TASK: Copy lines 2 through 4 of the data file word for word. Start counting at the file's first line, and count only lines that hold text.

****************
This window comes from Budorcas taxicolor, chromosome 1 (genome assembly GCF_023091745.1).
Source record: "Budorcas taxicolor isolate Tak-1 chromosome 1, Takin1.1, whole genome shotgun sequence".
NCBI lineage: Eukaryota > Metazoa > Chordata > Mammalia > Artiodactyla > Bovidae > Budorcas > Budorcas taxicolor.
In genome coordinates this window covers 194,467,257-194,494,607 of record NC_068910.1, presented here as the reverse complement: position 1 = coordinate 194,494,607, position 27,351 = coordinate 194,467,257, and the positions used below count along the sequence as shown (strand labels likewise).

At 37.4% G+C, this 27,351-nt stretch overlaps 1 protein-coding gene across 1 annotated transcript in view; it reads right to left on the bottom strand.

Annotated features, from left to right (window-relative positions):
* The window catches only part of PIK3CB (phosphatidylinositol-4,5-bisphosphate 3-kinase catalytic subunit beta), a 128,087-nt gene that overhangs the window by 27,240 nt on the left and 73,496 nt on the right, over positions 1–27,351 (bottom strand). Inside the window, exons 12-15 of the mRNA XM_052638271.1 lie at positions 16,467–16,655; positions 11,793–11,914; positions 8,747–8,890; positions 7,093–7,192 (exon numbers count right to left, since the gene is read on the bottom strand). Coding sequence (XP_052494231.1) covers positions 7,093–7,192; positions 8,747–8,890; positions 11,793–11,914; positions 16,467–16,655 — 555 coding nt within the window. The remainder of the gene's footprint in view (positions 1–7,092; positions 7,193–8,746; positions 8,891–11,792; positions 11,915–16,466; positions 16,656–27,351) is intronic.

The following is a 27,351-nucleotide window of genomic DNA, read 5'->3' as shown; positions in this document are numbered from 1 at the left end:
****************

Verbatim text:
Source record: "Budorcas taxicolor isolate Tak-1 chromosome 1, Takin1.1, whole genome shotgun sequence".
NCBI lineage: Eukaryota > Metazoa > Chordata > Mammalia > Artiodactyla > Bovidae > Budorcas > Budorcas taxicolor.
In genome coordinates this window covers 194,467,257-194,494,607 of record NC_068910.1, presented here as the reverse complement: position 1 = coordinate 194,494,607, position 27,351 = coordinate 194,467,257, and the positions used below count along the sequence as shown (strand labels likewise).